Commission: Only ‘economic considerations’ could lead to tariffs on rice imports

The social dumping from Asia caused the collapse of rice prices and allowed Cambodia and Myanmar to increase their exports to the EU by about 9,000 tonnes in 2012 to 360,000 in 2017. [EPA/EFE-HEIN HTET]

An alliance of EU rice producers has called for restoring tariffs on rice imports from Myanmar and Cambodia, in part due to human rights concerns, but Commission sources clarified that the EU executive’s ongoing safeguard investigation is linked to purely economic considerations.

On Monday (19 November), several EU rice producers associations from Italy, Spain, Portugal, Greece, and France asked the member states to back the Commission proposal that aims to restore for three years the duties on rice imports from Cambodia and Myanmar.

The position of the agricultural organisations’ representatives relied on both the economic damages sustained by the main European producing countries but also on the ongoing human rights violations in the two Asian countries.

Producers organisations said that significant human rights breaches in connection with the exploitation of workforce and the land grabbing in Cambodia, as well as the Rohingya refugee crisis in Myanmar could justify activating the safeguard clause and stopping subsidised imports.

However, Commission sources told EURACTIV.com that although the EU is engaging with both Cambodia and Myanmar, among other beneficiaries, to address serious and systematic labour and human rights issues, the rice safeguard investigation that the EU executive launched in March is the result of purely economic considerations.

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Investigation’s procedure

Following a request submitted by the Italian government and supported by seven other member states, the Commission opened a formal investigation on 16 March, assessing the possibility to activate the safeguard clause on rice imports from Cambodia and Myanmar.

The findings of this investigation confirmed a significant surge of rice imports that has caused economic damage to the rice sector in Europe, Commission sources said.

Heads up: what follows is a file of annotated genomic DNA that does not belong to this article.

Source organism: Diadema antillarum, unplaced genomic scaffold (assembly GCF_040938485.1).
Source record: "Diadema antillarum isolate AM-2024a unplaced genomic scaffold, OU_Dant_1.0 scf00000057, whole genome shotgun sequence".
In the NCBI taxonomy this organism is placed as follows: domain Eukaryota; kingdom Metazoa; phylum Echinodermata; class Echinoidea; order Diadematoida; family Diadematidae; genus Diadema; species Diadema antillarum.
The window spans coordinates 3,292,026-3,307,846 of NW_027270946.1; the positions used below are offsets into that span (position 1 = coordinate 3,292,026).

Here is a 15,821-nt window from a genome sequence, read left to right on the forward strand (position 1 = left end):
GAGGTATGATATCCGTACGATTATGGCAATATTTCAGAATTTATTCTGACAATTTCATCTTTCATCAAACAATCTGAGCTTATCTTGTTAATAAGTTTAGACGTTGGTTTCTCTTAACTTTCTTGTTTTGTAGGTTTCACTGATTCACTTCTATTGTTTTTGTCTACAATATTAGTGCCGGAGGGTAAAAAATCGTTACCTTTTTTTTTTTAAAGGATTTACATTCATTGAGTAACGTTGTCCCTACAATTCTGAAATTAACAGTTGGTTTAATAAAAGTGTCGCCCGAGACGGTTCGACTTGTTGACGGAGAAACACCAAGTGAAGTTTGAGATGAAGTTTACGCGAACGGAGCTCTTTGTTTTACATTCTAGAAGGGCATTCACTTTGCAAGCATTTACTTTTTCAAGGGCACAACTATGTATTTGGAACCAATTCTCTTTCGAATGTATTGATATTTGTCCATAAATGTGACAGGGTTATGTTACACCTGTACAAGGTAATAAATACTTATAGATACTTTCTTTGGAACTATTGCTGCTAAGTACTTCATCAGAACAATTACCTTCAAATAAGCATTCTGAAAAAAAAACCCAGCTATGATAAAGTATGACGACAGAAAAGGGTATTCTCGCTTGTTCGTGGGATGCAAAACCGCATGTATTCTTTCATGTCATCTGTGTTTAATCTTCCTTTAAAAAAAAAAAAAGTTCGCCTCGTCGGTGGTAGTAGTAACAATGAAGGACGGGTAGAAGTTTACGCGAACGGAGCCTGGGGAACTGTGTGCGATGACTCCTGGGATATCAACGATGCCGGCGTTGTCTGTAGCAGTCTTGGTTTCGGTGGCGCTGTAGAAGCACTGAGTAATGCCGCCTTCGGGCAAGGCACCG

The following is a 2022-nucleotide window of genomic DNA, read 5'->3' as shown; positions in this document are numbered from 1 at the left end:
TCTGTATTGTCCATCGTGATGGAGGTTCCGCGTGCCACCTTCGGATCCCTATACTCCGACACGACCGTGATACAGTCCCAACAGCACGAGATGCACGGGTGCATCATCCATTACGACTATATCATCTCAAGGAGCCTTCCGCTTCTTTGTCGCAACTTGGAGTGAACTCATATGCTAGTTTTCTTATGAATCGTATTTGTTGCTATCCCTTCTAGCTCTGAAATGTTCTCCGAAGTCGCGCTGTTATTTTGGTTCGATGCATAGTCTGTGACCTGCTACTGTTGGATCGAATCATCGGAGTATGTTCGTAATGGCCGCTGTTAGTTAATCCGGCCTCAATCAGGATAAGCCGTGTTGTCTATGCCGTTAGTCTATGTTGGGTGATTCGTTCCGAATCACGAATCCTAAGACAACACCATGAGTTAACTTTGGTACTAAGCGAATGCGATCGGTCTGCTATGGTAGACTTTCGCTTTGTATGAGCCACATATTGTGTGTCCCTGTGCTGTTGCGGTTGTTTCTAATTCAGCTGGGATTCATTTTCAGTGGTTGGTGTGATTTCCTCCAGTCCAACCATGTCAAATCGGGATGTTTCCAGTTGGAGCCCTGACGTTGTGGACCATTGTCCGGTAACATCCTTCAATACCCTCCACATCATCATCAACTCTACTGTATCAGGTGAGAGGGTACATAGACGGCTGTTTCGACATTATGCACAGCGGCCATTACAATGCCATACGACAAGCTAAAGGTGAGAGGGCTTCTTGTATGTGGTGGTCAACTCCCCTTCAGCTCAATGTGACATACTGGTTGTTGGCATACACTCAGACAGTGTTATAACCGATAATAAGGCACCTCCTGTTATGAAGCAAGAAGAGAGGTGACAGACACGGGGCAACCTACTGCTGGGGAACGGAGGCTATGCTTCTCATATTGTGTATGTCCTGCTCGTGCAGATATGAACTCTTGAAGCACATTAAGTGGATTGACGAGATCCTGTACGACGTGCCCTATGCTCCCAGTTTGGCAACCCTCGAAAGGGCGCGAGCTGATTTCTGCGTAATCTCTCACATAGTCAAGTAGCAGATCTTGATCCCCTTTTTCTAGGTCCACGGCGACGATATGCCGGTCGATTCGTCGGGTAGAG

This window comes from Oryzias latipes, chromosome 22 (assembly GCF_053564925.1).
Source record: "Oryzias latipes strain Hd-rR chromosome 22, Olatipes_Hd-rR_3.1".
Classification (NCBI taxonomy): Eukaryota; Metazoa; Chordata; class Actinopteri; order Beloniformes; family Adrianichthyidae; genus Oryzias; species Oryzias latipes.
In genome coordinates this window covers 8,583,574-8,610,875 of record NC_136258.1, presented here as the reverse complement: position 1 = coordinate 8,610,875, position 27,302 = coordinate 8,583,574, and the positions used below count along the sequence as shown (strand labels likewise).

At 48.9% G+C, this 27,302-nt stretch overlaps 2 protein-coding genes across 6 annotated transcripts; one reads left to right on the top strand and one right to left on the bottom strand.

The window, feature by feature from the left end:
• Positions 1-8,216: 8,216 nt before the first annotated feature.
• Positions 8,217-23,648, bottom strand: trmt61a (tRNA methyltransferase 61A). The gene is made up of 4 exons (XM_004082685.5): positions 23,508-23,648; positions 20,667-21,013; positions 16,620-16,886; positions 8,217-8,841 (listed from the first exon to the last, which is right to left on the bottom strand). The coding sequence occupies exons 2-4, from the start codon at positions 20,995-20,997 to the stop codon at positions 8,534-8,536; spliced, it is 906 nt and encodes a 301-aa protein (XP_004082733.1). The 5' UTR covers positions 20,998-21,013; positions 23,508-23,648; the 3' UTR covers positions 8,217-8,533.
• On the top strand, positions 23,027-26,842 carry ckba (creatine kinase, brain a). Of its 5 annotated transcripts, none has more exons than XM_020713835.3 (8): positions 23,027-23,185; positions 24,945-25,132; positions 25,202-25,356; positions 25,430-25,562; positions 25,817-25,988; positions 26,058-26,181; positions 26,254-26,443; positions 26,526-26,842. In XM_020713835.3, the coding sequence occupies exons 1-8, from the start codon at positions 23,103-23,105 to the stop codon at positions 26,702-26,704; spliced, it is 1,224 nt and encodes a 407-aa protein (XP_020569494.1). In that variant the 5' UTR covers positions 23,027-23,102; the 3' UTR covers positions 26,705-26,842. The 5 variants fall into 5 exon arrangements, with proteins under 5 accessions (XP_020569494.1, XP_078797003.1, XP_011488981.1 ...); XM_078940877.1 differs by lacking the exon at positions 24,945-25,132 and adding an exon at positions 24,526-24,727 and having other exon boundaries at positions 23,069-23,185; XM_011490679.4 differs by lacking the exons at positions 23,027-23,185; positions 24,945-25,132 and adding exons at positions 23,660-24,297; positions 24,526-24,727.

The EU, therefore, therefore, proposed to apply to indica rice imports the normal common customs tariff amounting to €175 per tonne for one year, then gradually reduce it to €150 and €125, respectively, for the second and third year.

The procedure is still ongoing and the findings of the investigation were released to the interested parties in the case, giving them the opportunity to provide their comments.

On the basis of the comments received, the Commission will then consult the member states with a view to taking a final decision on measures to adopt.

According to the rice producers, this vote is expected at the next Generalised Scheme of Preferences (GSP) Working Party scheduled on 4-5 December.

The Commission also expressed its intention to conclude the whole investigation by the beginning of 2019.

A diplomatic source confirmed that a majority already exists among member states supporting the end of tax-free access to the EU market for rice imports, and it is very likely that the tariffs will be restored at the end of the investigation.

A completely separate process

The Everything But Arms (EBA) scheme gives free access to the European market for products from the least developed among developing countries with the aim of helping to bring people out of poverty.

However, Commission sources told EURACTIV that it is also important to ensure that EU farmers and producers are not the ones who pay the price for excessive cheap imports and the regulation related to the scheme itself foresees that in such cases tariffs can be restored.

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EBA trade preferences can also be temporarily withdrawn in case of serious and systematic violations laid down in a list of fundamental human rights and labour rights conventions in accordance with the provisions of the GSP Regulation.

But it is a completely separate process unrelated to the rice safeguard investigation, which is linked to purely economic considerations, the Commission said.

EU rice producers said the reference to the human rights violations in their allegation is meant to gain a broader majority among member states, involving also non-producing countries, like the northern ones, that are sensitive to the issue of human rights.

“We want a win for the whole Europe, not only for some governments or some producers,  a victory for the whole Europe, Italian Agriculture Minister Gian Marco Centinaio told a press conference held by the rice producers’ organisations in Brussels on Monday.

He added that a Europe that won the Nobel peace prize cannot put up with violations of human rights happening all across the world.

According to MEP Paolo De Castro, who also attended the press conference, this could constitute a very important precedent, confirming that the European Parliament is supporting this process.

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